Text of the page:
Can anyone share their approach to solve KIRLAB

How to solve this DEC16 Long Challenge’s problem KIRLAB. I tried to solve it for 30 points using DFS, but didn’t got AC. Can anyone share their approach?

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It can be done with factorization, we have to find the maximum length subset such that ajacent elements present in that subset have gcd > 1.
Traverse the element one by one.

For first element factorize the number into primes , and for each prime do hashing[prime] = 1

Now for second number , factorize into primes and for each prime find the maximum value present
in hashing array , for each prime belongs to second number.

Now maximum length subset ending with second element is maximum value present in hashing array + 1,
Then replace all values of primes involved in second element to its maximum length subset.

At each ith element, factorize it into prime numbers , and find the maximum value present corresponding to any prime factor of ith element in hashing array. (Say P )

Its maximum length subset ending at ith element is ( P + 1 ).
Now replace all prime factor of ith element with (P + 1) in hashing array

Factorization of each element can be done in log(N) with seive.

Complexity : N * log(N) for each test case.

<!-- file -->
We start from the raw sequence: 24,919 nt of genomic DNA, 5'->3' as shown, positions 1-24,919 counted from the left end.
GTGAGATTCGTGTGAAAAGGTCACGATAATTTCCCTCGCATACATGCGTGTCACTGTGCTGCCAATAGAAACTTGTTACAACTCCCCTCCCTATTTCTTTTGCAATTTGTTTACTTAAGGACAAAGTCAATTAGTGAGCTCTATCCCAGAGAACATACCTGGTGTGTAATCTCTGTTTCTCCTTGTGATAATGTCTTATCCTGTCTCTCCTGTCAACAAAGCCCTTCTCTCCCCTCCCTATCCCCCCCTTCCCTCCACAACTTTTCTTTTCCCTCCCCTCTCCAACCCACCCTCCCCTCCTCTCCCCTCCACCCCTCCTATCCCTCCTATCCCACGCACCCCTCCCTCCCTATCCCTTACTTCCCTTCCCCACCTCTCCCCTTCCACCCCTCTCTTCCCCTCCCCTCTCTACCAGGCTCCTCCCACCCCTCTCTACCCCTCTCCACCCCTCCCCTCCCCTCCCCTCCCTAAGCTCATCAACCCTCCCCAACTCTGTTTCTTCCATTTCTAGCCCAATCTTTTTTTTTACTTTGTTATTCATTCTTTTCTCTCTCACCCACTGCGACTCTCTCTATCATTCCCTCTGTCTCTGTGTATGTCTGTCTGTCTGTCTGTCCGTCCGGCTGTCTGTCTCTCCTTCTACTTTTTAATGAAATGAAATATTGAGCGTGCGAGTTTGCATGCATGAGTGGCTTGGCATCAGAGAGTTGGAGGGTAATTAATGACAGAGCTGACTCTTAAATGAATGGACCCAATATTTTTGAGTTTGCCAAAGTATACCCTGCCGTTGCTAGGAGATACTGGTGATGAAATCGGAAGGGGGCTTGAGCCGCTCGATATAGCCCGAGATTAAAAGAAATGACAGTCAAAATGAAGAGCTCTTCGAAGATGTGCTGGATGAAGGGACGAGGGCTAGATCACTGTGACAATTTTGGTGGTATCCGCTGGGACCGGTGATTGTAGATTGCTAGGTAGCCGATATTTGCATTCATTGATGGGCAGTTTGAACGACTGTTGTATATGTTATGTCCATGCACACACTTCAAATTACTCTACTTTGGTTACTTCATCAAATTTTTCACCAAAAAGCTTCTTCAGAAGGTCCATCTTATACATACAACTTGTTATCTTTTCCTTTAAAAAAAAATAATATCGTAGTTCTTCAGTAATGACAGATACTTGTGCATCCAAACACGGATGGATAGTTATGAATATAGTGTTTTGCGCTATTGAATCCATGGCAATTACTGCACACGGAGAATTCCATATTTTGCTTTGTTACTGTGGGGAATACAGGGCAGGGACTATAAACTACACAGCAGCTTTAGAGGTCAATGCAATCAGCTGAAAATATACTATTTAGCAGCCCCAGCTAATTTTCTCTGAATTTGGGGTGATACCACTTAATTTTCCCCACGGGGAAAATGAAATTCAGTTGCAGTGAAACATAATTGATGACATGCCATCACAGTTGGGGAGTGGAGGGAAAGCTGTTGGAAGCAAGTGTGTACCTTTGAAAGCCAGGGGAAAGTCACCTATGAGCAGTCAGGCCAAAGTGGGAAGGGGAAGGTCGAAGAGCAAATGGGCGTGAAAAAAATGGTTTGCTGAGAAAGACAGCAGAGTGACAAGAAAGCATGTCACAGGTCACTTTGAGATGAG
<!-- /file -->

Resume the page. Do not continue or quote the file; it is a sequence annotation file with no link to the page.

Solution :

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The solution is on that link??

@vipsharmavip thanks, can you also share the approach to solve KTHMAX problem.

I first made an array containing lowest prime factor of each number upto 10**7 and then using it found prime factors of all the elements in the array. I stored those prime factors in a hash map.
After this I maintained another hash map of prime factors observed till now(as key) which contained the max no. of gates which could be opened with the last door having that particular prime factor as I iterated over the array. In other words maxCount[p] = k means maximum k gates can be opened such that number of demons in last gate is divisible by p.
The final answer is then max val in maxCount hashing array. A well commented solution in Python ->


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